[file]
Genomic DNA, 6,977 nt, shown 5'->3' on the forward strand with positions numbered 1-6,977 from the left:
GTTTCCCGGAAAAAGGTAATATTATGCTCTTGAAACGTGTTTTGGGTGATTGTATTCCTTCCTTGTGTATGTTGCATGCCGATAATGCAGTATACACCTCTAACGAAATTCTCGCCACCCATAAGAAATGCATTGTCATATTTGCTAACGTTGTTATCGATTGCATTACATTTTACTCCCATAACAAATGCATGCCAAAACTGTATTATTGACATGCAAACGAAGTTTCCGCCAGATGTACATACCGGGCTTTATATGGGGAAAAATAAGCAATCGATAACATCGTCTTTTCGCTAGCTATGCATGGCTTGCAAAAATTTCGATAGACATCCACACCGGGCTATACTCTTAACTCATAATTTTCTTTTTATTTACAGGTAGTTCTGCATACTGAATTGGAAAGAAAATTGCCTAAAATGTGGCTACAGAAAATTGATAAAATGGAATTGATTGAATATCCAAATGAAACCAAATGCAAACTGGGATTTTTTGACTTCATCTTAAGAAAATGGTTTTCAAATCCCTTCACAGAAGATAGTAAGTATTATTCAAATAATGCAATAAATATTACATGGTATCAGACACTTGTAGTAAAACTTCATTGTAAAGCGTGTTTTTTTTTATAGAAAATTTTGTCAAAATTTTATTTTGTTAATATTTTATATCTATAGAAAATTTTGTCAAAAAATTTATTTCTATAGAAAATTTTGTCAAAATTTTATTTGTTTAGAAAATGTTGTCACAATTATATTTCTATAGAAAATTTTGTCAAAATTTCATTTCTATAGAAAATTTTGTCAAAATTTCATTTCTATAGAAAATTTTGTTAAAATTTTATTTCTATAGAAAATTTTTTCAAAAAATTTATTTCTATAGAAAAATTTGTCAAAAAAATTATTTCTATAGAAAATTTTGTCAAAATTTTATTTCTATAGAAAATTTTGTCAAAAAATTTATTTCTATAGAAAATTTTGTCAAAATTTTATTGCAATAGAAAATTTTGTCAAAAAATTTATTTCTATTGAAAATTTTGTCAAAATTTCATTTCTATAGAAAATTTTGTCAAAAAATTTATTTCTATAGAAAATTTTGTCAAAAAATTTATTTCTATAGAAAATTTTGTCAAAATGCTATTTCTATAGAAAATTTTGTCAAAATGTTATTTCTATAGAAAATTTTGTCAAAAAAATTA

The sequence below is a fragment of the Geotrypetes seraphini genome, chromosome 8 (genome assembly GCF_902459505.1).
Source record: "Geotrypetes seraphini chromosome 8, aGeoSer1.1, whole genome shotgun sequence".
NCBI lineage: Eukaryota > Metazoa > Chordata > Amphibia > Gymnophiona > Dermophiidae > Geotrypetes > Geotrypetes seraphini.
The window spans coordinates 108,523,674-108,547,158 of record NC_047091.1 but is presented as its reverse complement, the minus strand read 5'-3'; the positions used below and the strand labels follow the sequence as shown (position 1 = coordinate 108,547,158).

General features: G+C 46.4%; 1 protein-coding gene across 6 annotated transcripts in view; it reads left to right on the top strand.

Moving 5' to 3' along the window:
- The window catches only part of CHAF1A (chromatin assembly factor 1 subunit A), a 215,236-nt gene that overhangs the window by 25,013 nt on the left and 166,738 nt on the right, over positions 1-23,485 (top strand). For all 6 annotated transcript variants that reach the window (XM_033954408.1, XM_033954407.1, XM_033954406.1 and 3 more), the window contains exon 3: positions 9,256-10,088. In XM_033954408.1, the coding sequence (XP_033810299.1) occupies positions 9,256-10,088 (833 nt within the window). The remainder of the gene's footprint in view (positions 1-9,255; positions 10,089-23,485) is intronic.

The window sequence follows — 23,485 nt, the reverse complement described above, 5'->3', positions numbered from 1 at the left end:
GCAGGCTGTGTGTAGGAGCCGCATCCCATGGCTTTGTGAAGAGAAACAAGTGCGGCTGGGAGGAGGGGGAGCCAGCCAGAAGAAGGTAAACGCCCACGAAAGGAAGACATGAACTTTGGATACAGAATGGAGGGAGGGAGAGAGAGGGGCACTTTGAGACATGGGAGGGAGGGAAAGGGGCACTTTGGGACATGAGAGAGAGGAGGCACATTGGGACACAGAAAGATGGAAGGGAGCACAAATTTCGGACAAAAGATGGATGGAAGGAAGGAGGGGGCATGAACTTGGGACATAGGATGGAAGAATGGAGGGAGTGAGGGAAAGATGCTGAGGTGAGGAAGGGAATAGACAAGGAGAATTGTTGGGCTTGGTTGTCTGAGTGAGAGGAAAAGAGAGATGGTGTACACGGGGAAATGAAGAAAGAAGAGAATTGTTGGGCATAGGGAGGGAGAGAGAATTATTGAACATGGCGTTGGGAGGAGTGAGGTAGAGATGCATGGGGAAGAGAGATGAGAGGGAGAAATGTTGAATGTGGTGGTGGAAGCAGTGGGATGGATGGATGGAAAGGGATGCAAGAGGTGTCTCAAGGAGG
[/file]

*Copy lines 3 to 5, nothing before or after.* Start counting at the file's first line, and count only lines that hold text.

The sequence below is a fragment of the Geotrypetes seraphini genome, chromosome 8 (genome assembly GCF_902459505.1).
Source record: "Geotrypetes seraphini chromosome 8, aGeoSer1.1, whole genome shotgun sequence".
NCBI lineage: Eukaryota > Metazoa > Chordata > Amphibia > Gymnophiona > Dermophiidae > Geotrypetes > Geotrypetes seraphini.